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Dogs Ingesting Xylitol Could Get Sick or Even Die

Posted Dec 18 2008 7:35pm

Increased demand for Xylitol-containing sugar-free gum for humans is leading to an increasing number of pet deaths, according to an article in

Reportedly, dogs who ingest the sugar substitute Xylitol could develop hypoglycemia, which could trigger loss of coordination, seizures, liver damage, and in serious cases, jaundice and the breakdown of red blood cells.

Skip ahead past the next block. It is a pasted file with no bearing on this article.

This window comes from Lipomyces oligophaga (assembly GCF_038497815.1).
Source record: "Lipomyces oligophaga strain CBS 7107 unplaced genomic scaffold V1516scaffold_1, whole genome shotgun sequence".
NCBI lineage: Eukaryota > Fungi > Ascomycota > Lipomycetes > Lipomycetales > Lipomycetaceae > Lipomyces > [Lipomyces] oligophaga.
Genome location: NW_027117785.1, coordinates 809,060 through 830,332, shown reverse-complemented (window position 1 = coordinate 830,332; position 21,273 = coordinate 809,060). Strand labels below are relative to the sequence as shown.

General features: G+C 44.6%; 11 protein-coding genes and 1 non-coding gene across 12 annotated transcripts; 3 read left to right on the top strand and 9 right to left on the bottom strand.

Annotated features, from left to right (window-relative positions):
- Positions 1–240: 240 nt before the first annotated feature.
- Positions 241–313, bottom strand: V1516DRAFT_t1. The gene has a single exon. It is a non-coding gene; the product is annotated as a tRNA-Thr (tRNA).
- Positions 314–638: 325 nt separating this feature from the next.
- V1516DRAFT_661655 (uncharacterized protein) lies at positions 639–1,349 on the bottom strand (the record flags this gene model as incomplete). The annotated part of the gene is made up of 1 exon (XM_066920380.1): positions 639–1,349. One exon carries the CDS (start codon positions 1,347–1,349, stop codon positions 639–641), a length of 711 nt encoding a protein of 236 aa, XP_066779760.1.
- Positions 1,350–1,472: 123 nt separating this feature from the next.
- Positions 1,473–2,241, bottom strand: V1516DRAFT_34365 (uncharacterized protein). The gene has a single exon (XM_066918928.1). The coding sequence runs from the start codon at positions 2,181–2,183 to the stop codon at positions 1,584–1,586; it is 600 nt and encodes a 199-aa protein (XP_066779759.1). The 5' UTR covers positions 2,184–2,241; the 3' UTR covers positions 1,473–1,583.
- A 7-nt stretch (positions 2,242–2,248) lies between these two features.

Xylitol, which Connie discusses in her book SUGAR SHOCK! -- is often used in chewing gum, as well as candy, baked goods and toothpaste.

The dilemma is that even a small amount of xylitol can be fatal for pets, the ASPCA Animal Poison Control Center reports. According to a Chicago Tribune report, less than 0.1 gram per kilogram of body weight can cause symptoms. 

In 2005, the APCC managed 170 cases involving xylitol-containing products, up from 70 in 2004, the center noted in a press release last year.

Humans with dogs, sounds like you best steer clear of xylitol for the sake of your pets!

From Althea Chang for the SUGAR SHOCK! Blog

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